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How much are you willing to pay in exchange for gun law reformation?

May 20th, 2013 No comments

By: *Jaclyn Crittenden

Blog Topic: The Economics of Gun Control

How much are you willing to pay in exchange for gun law reformation?

While there are many ways to change gun control laws, I will summarize one of the proposal, that every gun purchaser has gun insurance.[1]  The problem with this method is that just like any other kind of insurance, compliance is unenforceable because it can easily be cancelled or may lapse right after the sale.

Additionally, without people having insurance, this will mean that fewer guns will be sold. As a result, this will cause prices and sales taxes to increase for guns, licenses, ammunition, magazines, and other accessories. Potential excessive rates and taxes would eventually make it so only wealthy people could afford guns.[2]  Wealthy people are generally law-abiding citizens as they have assets that can be seized and paychecks that can be garnished.

The legal firearm market would be negatively affected by increases in costs because it creates more demand for the illegal black-market, straw purchases, and gun thefts.[3]  For example, judgment proof felons convicted of gun-related crimes can illegally buy guns at a lower price, thus gaining access to firearms while avoiding insurance requirements and the related sales tax.[4]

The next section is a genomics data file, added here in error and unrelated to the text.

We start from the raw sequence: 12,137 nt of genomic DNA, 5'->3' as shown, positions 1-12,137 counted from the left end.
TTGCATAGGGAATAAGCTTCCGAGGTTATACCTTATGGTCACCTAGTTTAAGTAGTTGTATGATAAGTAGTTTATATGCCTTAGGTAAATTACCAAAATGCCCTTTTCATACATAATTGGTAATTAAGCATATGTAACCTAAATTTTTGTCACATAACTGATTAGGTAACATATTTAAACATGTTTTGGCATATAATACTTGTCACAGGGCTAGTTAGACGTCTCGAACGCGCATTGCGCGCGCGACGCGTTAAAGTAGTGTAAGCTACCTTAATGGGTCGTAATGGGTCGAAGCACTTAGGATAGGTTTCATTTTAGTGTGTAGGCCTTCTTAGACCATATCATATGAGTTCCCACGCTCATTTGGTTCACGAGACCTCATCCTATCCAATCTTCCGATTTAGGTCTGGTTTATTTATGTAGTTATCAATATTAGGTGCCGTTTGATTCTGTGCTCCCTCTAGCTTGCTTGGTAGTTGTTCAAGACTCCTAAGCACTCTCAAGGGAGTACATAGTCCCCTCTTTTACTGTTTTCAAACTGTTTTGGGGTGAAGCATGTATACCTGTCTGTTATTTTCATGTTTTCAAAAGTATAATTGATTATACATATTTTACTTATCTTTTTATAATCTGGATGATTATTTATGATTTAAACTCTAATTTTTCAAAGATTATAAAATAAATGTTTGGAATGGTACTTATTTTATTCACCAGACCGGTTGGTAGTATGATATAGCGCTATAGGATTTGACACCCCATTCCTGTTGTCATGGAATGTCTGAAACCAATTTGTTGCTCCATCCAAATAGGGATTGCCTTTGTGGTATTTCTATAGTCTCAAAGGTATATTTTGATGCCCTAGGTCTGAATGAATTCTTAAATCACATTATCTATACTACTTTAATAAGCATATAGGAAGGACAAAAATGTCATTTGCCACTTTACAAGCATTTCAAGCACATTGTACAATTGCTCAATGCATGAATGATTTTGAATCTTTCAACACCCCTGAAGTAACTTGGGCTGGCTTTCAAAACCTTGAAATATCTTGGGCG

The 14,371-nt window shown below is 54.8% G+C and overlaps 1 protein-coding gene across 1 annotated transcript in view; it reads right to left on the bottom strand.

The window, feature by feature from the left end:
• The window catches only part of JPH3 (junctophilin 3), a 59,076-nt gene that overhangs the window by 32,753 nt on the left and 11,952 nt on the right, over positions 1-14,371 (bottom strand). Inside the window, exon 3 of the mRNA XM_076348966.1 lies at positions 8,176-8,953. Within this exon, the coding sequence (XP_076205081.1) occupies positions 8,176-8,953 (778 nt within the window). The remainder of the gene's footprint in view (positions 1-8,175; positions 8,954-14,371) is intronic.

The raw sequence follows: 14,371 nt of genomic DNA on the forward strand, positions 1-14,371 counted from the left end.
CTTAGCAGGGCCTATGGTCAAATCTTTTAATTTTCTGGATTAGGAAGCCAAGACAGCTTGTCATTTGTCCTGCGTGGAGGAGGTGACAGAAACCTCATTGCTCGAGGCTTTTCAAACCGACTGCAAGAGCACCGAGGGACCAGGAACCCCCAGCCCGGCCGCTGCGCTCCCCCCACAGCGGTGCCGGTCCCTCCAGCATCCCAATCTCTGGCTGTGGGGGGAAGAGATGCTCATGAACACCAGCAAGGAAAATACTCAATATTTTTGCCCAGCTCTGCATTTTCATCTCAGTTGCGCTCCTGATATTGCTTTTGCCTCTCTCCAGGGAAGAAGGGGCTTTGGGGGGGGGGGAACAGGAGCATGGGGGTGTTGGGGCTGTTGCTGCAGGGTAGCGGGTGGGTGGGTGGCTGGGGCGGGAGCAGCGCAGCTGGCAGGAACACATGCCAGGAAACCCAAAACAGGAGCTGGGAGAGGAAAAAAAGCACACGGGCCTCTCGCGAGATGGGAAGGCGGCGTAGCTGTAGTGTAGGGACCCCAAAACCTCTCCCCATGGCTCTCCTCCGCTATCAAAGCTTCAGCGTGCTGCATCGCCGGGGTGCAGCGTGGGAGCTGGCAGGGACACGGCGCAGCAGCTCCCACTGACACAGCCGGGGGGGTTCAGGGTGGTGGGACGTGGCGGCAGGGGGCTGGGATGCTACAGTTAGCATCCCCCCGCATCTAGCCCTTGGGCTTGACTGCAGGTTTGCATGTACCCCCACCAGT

Middle-class, law-abiding, tax-paying citizens end up bearing an average of $100 billion for every gun purchase under this proposed provision; I agree that something must be done, however, not by means that will financially burden the majority of citizens. That is just not the way to do it![5]

The opinions expressed herein are strictly those of the author and do not necessarily reflect the opinions of the Widener Journal of Law, Economics & Race.

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*Jaclyn Crittenden is a staff member on the Widener Journal of Law, Economics & Race. To learn more about Jaclyn, click here to visit her page.

[1]http://www.washingtonpost.com/blogs/wonkblog/wp/2012/12/28/the-economics-of-gun-control/

[2]http://www.thedailybeast.com/articles/2012/12/28/should-people-be-forced-to-buy-liability-insurance-for-their-guns.html

[3]Shapiro RJ, Hassett KA, The Economic Benefits of Reducing Violent Crime: A case Study of 8 American Cities, Center for American Progress, Washington, DC, June 2012

[4]Supra note 2.

[5]Supra note 3.

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Liability Insurance for gun purchases

May 20th, 2013 No comments

By: Candace Embry

Blog Category: The Economics of Gun Control

Liability Insurance for gun purchases